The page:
WEST DES MOINES, Iowa-Hillary Hansen was struggling to push Rick Santorum signs into the frozen ground of Valley West High School an hour before the crowds showed up for Tuesday's precinct caucuses, and she had her message ready.
A 25-year-old Christian conservative, Hansen began leaning toward Santorum in the fall and then volunteered upon hearing his impassioned personal pro-life story at The Family Leader's Thanksgiving forum on Nov. 19 (see "Table talk," Nov. 21). With 1,774 precincts statewide, the Republican presidential candidates relied on caucus night volunteers like Hansen to carry each candidate's message to one last time.
Iowans rewarded Santorum and Mitt Romney-one, a sudden surging surprise, and the other, the steadiest campaign for the past year-with a photo finish, each claiming 25 percent of the record 122,255 votes cast. The two traded the lead throughout the evening, with usually only a few dozen votes separating them. Finally, at 2:34 a.m. CST, the Republican Party of Iowa announced that with all precincts reporting, Romney had won the Iowa caucus by a mere eight votes.
Earlier in the evening, Ron Paul had made it a three-way race at the top before he faded late and finished third with 21 percent. The close finish likely winnows the GOP field but sends a mixed message forward to the voters of this month's early primary states: New Hampshire, South Carolina, and Florida.
"Game on," Santorum told supporters in Des Moines late Tuesday night, as he thanked God and his wife for his strong showing in the Hawkeye State.
The Santorum enthusiasts in Iowa were barely noticed just a few weeks ago before then-frontrunner Newt Gingrich began slipping back to his eventual fourth place Iowa finish with 13 percent of the vote.
Santorum finally became the last candidate to catch a wave, gaining significant momentum from Iowa in his bid to become the main challenger to Romney. The former senator from Pennsylvania benefited from late endorsements and sudden media attention, while getting his traction late enough that rivals had no time to go negative to pull back his fast-growing support.
The Santorum surge decimated the campaign of Michele Bachmann, as Christian conservatives finally coalesced behind him, although not as cohesively as they did in 2008 with Mike Huckabee. Bachmann, the winner of the Iowa straw poll in Ames less than five months ago, faded to sixth place Tuesday night and single-digit support (5 percent). Despite her poor showing, the Minnesota congresswoman indicated Tuesday night that she would continue her campaign.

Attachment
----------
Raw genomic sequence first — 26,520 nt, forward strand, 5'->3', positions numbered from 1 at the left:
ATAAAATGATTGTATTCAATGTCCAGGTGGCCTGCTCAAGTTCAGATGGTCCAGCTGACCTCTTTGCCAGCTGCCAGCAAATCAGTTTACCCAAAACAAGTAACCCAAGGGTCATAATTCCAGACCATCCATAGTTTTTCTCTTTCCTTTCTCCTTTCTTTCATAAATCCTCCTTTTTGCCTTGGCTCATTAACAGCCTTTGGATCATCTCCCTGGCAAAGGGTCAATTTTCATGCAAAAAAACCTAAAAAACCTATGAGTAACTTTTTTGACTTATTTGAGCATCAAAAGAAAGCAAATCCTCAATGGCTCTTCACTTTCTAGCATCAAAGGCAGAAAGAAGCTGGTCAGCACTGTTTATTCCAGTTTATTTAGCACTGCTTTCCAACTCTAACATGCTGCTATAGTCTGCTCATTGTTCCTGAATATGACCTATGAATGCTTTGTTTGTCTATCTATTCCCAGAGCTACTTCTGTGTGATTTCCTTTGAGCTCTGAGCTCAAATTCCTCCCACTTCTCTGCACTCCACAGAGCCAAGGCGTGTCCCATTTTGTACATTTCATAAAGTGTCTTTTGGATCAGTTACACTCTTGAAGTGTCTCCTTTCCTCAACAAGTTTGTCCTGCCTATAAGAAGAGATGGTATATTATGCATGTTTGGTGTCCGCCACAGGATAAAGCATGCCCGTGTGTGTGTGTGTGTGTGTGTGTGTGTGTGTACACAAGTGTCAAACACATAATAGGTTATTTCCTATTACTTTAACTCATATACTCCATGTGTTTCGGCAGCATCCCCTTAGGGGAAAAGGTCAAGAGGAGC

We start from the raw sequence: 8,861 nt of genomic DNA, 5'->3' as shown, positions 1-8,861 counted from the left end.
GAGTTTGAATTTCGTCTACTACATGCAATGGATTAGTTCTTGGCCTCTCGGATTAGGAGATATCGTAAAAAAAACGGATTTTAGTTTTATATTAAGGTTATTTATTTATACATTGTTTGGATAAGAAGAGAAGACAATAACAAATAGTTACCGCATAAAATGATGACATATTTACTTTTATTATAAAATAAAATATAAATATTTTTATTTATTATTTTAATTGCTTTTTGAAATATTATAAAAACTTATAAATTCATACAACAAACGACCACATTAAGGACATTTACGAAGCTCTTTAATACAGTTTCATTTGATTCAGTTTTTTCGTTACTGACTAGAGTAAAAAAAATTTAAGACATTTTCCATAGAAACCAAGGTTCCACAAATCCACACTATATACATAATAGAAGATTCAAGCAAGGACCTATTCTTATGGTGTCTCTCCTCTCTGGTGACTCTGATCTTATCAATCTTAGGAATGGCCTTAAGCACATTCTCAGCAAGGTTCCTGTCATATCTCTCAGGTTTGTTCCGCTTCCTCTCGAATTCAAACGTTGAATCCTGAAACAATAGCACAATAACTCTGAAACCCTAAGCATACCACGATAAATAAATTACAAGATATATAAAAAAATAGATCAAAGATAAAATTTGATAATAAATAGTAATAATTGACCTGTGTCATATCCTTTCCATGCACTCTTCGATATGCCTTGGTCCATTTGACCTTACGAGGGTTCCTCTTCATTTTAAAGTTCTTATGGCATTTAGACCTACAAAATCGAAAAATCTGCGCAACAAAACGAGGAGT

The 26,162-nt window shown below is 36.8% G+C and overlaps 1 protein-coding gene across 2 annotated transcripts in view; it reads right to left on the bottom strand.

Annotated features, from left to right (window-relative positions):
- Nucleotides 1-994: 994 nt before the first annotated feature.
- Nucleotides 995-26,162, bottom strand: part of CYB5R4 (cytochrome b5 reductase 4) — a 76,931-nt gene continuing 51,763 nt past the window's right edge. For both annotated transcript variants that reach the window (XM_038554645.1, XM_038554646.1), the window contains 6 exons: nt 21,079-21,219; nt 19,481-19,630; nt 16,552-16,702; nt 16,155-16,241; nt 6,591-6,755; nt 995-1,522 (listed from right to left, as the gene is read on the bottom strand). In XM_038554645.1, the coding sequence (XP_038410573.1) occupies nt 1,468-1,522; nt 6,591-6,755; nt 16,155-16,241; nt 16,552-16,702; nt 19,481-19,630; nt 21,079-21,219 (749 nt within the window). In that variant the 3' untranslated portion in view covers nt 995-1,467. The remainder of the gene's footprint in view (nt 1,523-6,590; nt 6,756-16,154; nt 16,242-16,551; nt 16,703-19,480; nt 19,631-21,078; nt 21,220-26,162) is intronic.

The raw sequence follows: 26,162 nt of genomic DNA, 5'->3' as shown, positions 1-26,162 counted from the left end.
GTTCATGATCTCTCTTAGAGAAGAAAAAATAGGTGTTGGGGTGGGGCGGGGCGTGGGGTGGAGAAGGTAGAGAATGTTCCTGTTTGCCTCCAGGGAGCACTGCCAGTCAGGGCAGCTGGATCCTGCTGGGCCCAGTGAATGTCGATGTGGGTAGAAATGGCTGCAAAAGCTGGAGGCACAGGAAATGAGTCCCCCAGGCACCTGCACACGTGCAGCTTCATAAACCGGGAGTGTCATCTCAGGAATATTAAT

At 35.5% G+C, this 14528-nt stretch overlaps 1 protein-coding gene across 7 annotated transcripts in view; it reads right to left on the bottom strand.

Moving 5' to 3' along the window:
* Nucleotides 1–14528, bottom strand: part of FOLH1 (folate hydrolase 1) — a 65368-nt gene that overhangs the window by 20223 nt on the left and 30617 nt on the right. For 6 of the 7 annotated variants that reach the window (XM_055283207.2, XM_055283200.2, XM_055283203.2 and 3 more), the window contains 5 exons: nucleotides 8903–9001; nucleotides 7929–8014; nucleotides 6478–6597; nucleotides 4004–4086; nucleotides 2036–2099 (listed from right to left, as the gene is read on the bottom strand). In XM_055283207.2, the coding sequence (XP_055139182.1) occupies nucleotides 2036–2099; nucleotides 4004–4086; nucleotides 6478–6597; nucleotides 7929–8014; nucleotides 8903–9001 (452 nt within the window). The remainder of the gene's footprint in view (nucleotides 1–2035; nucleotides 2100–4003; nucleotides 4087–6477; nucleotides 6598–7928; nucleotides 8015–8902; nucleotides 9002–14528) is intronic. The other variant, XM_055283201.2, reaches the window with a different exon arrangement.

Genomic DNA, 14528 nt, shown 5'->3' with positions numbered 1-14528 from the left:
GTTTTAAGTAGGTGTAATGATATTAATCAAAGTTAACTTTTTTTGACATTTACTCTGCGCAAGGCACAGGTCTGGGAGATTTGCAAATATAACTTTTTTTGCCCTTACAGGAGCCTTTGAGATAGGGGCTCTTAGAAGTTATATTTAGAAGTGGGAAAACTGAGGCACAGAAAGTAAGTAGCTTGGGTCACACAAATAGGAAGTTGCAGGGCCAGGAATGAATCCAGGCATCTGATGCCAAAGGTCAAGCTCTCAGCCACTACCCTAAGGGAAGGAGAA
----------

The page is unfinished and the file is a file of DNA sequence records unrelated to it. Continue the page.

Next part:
Perry, despite the largest advertising buy and a busy group of out-of-state volunteers, could not get a second look from Iowans and finished fifth with 10 percent of the vote. The Texas governor's numbers were on a slow upward trajectory as recently as 10 days before the vote, but Santorum's surge won out in the competition for Iowa's conservatives. Perry did have the most energetic speaker at the Clive caucus, a suburb of Des Moines, but she was from Georgia. Ginger Howard's enthusiastic pitch earned generous applause but the votes didn't follow. In a speech later in the evening, Perry said he'd take time for prayer and reflection as he reassesses his presidential bid.
Inside Valley West High, crowds streamed to several different meeting sites: two gymnasiums for West Des Moines residents and the auditorium for people from nearby Clive. Nearly 300 people filled the auditorium, sitting back politely to hear one representative of each campaign-including Robert Paul speaking for his father's candidacy-then voting on a small piece of light purple paper.
A team from within the room, again including a backer of each campaign, counted the vote, which was conducted by the Republican Party, not the state. The purple ballots were first sorted into piles on the platform within a huddle of counters and observers, then counted and re-counted.
In Clive, Kim Schmett spoke for Romney, pitching him as the candidate who would win in November. The former Massachusetts governor won Clive's precincts decisively. Down the hall, in a large West Des Moines precinct, Romney won more narrowly, while the rest largely followed the statewide order of finish.
Speaking on behalf of Gingrich at the Clive caucus, Steve Ogden asked for a show of hands of undecided voters. Surprisingly, with polls showing some 40 percent could still change their minds, only a smattering of those in attendance raised their hands. Later, Gingrich spoke to his followers in downtown Des Moines, congratulating Santorum and making his own pitch to voters as a Reagan conservative. The former speaker of the House vowed to fight on, closing his remarks by saying, "On to New Hampshire."
Romney drew large crowds in recent campaign stops in Des Moines' western suburbs, while Santorum outworked all rivals in the rural counties, particularly Rep. Steve King's conservative western district.
In his remarks to supporters late Tuesday night, Romney congratulated Santorum and then took aim at President Obama, saying, "The gap between his promises four years ago and his performance is as great as anything I've ever seen in my life."
Traditionally, only three candidates leave Iowa with momentum. Finishing in fourth and fifth place respectively, Gingrich and Perry would have to defy that history to gain traction, perhaps in South Carolina. One or both candidates could try to play up their Southern ties, as Iowa's top two finishers are both from the Northeast. But Santorum will now make a strong bid for the evangelicals in South Carolina.
With two nationally televised debates scheduled in New Hampshire over the next week, the candidates remaining in the race will spend at least some time there. But Romney's expected strength in New Hampshire means the next heavily contested battle likely will take place in South Carolina.